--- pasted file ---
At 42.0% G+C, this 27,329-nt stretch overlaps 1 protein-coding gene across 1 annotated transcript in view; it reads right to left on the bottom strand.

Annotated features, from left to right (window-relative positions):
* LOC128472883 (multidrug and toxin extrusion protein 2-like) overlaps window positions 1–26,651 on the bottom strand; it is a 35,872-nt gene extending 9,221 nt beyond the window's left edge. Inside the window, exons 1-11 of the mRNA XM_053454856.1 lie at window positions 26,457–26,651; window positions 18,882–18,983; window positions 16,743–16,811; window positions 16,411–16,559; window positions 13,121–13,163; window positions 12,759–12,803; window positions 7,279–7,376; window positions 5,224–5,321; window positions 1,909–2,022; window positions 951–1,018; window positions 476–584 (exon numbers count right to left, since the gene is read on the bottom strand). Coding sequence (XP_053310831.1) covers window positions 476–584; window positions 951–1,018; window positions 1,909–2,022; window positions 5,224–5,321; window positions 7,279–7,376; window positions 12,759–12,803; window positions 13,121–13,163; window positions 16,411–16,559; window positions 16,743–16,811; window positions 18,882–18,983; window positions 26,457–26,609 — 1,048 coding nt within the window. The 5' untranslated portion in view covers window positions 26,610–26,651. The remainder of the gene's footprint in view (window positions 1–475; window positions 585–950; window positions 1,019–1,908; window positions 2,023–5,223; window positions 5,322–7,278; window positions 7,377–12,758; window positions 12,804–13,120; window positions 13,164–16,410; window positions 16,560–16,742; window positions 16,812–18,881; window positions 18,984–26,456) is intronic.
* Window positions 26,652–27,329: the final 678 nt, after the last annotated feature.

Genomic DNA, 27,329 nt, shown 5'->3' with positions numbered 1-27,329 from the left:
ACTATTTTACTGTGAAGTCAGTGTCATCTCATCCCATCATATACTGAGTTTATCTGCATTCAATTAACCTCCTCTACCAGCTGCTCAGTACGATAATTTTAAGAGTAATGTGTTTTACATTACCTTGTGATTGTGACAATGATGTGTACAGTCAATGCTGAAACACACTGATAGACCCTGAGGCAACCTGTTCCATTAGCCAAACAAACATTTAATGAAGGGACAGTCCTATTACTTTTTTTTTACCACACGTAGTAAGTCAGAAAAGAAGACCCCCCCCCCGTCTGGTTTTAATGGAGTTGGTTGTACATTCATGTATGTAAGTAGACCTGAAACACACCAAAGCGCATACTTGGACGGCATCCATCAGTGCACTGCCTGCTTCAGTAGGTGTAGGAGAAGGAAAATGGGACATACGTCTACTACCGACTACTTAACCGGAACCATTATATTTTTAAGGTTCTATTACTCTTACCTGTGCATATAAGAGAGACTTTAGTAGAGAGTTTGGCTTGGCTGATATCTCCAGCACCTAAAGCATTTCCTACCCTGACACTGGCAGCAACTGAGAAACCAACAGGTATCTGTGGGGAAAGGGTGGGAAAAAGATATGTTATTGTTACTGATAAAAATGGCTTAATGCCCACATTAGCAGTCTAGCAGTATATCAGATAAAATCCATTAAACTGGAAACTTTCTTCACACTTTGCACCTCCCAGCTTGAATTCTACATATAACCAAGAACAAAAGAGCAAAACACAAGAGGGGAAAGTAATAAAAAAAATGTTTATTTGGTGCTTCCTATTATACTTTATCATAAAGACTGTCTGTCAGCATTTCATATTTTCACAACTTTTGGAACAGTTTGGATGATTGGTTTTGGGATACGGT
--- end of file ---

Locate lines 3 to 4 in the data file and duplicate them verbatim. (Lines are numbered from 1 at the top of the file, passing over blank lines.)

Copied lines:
* LOC128472883 (multidrug and toxin extrusion protein 2-like) overlaps window positions 1–26,651 on the bottom strand; it is a 35,872-nt gene extending 9,221 nt beyond the window's left edge. Inside the window, exons 1-11 of the mRNA XM_053454856.1 lie at window positions 26,457–26,651; window positions 18,882–18,983; window positions 16,743–16,811; window positions 16,411–16,559; window positions 13,121–13,163; window positions 12,759–12,803; window positions 7,279–7,376; window positions 5,224–5,321; window positions 1,909–2,022; window positions 951–1,018; window positions 476–584 (exon numbers count right to left, since the gene is read on the bottom strand). Coding sequence (XP_053310831.1) covers window positions 476–584; window positions 951–1,018; window positions 1,909–2,022; window positions 5,224–5,321; window positions 7,279–7,376; window positions 12,759–12,803; window positions 13,121–13,163; window positions 16,411–16,559; window positions 16,743–16,811; window positions 18,882–18,983; window positions 26,457–26,609 — 1,048 coding nt within the window. The 5' untranslated portion in view covers window positions 26,610–26,651. The remainder of the gene's footprint in view (window positions 1–475; window positions 585–950; window positions 1,019–1,908; window positions 2,023–5,223; window positions 5,322–7,278; window positions 7,377–12,758; window positions 12,804–13,120; window positions 13,164–16,410; window positions 16,560–16,742; window positions 16,812–18,881; window positions 18,984–26,456) is intronic.
* Window positions 26,652–27,329: the final 678 nt, after the last annotated feature.